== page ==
(For other news from Reuters Financial Regulation Summit, click here)
* EU insurance test results due in November
* Heavy focus on impact of low interest rates
* Regulator warns over going easy on securitisation
By Jonathan Gould and Huw Jones
FRANKFURT/LONDON, April 28 European insurers will be tested to see whether they could stay in business even if interest rates remained at historic lows for a long time, a top regulator said on Monday.
Low interest rates make it harder for insurers to generate income from the assets they hold, thereby raising questions about their ability to pay out on customer policies.
The results of the test conducted by the European Insurance and Occupational Pensions Authority (EIOPA) over coming weeks will be published in November.
The regulators are, however, still undecided over how detailed the public results should be, said Gabriel Bernardino, chairman of EIOPA, which is a European Union watchdog.
"This is not about the individual failure of companies. This is not a pass/fail test," he told the Reuters Financial Regulation Summit on Monday.
"We are still discussing the level of granularity that we will bring in the report. There will definitely be more information than we provided last time," Bernardino added, referring to the previous stress test in 2011.
He was speaking on the day before another EU watchdog, the European Banking Authority, is due to publish its stress test for 124 leading banks in the 28-country bloc to see if they have enough capital to survive a string of markets shocks.
The outcome of that test will be published bank by bank in October to tell markets exactly how each lender fared and if it needs to raise new capital.
Holding a similar test for insurers would put pressure on regulators not to include "really severe stresses", Bernardino said.
"We are not trying to second guess capital requirements. I am happy with the severity of the test that we are going to do."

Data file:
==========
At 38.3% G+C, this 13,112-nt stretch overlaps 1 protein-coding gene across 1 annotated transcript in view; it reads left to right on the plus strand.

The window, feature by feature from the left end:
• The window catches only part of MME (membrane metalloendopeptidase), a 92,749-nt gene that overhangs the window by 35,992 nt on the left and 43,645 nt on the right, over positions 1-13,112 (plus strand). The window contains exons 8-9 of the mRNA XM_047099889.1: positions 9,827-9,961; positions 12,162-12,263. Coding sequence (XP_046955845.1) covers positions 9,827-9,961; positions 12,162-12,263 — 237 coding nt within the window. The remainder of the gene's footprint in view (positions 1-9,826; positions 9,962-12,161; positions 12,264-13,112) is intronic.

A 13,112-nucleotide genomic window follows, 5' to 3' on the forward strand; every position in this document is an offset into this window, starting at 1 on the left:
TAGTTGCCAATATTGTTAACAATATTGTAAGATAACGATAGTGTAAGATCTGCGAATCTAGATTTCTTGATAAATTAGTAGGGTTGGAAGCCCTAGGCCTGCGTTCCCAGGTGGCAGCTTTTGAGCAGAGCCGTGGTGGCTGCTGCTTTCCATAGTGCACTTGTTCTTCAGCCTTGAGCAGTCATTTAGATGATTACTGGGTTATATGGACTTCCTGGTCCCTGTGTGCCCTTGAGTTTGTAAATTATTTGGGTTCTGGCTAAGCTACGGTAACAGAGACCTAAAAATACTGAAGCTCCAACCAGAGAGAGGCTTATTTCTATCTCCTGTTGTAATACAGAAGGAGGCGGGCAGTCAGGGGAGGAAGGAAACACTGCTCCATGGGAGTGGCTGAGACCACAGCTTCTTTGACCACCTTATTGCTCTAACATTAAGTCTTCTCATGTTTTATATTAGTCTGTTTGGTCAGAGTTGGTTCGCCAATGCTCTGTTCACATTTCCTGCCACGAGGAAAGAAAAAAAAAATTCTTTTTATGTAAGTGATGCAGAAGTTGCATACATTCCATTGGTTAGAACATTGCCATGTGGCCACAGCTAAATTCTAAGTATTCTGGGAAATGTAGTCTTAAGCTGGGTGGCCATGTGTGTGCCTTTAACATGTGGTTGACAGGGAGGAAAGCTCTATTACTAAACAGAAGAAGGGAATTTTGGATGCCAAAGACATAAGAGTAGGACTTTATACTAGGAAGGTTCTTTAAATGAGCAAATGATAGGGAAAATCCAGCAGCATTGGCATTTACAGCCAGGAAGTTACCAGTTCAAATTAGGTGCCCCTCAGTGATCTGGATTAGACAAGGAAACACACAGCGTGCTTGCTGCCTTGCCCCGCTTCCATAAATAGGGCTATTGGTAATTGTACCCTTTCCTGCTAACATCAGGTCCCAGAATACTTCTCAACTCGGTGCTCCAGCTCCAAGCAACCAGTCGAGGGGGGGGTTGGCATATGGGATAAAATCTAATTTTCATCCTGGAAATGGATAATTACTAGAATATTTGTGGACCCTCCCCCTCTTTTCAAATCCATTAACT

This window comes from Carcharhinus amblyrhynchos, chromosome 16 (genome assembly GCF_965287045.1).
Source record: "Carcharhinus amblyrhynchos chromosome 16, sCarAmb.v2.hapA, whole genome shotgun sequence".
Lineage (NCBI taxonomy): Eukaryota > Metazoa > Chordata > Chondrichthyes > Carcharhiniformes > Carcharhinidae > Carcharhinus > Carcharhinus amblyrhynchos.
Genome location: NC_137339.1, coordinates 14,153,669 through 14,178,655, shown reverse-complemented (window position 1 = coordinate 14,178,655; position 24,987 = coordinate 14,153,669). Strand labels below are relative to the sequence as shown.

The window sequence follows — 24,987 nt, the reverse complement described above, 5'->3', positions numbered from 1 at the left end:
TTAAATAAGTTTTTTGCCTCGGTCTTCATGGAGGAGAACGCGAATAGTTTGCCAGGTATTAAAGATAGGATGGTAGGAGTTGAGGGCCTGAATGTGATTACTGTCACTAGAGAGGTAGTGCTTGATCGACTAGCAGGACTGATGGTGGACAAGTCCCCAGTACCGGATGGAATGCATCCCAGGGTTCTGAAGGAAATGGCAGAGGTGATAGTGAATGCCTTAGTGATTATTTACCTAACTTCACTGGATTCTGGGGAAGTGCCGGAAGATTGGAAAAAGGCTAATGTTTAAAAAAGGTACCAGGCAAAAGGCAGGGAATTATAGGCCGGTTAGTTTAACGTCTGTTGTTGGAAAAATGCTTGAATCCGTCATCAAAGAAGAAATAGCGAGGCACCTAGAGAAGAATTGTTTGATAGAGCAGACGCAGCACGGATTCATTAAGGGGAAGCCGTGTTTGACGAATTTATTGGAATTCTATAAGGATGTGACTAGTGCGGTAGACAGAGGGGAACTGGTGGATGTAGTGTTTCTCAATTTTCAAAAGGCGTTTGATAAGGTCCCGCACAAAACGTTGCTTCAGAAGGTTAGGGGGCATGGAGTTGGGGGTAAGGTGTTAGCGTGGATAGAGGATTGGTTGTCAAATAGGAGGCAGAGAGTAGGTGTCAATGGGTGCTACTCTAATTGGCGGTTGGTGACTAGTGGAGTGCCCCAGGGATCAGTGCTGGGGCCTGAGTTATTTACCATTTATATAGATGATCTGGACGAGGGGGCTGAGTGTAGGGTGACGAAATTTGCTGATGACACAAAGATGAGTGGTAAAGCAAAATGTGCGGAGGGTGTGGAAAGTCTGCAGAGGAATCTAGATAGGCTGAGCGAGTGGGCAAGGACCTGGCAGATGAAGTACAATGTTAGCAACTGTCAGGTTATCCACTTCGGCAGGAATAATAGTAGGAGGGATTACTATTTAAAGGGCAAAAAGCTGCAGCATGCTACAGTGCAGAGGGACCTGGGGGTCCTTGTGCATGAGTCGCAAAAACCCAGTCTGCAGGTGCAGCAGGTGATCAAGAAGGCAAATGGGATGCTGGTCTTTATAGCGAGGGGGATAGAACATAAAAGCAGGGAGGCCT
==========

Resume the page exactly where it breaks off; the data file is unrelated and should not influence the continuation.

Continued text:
Bernardino said the test won't be a "moment in time" snapshot but will give EIOPA data to show resilience over time, though it would be for national watchdogs to take action if a specific firm needs to raise capital.
The test will look at how insurers could cope with theoretical stresses such as falls in the value of government and corporate bonds and shares.
NOT THE TALIBAN
EIOPA will also bolt on a "low yield" scenario to the main test to help it decide what to do, if anything, about the impact of continued low interest rates.
The test will be completed in June and then over the summer the results will be scrutinised by national regulators and, for the first time, at the EU level as well, meaning EIOPA can challenge some of the figures insurers come up with.
EIOPA is due to publish the actual test scenarios this week and the exercise will cover at least half of the life and non-life insurance sectors in each of the 28 EU member states.
Separately, EU policymakers are looking to EIOPA to help with their efforts to revive securitisation, the market for bundling loans into bonds to raise funds for aiding economic growth.
The sector was tarnished after loans based on U.S. subprime mortgages turned toxic in 2007 to trigger a wider financial crisis and send securitisation in Europe into hibernation.
Bernardino warned that being too lenient over how much capital insurers should set aside to cover purchases of even top quality securitised debt could backfire.
Regulators should focus on setting capital requirements in line with actual risks, with this calibration based on evidence or else prices could be distorted to create bubbles, he said.
EIOPA has proposed a halving of capital requirements for top quality securitised debt but it will be up to the EU's executive European Commission whether to endorse this or cut the amount further.
"I would definitely not advocate specific, privileged treatment. There are many other tools that can be used from governments, from a political perspective, to push for growth in certain areas," Bernardino said.
"We are not the Taliban of calibrations. What we want is how best to recognise risks. We are prepared, in a couple of years by having better data in some types of investments, to come with a recalibration, but we should always calibrate with evidence," Bernardino said.
Follow Reuters Summits on Twitter @Reuters_Summits (Editing by Erica Billingham)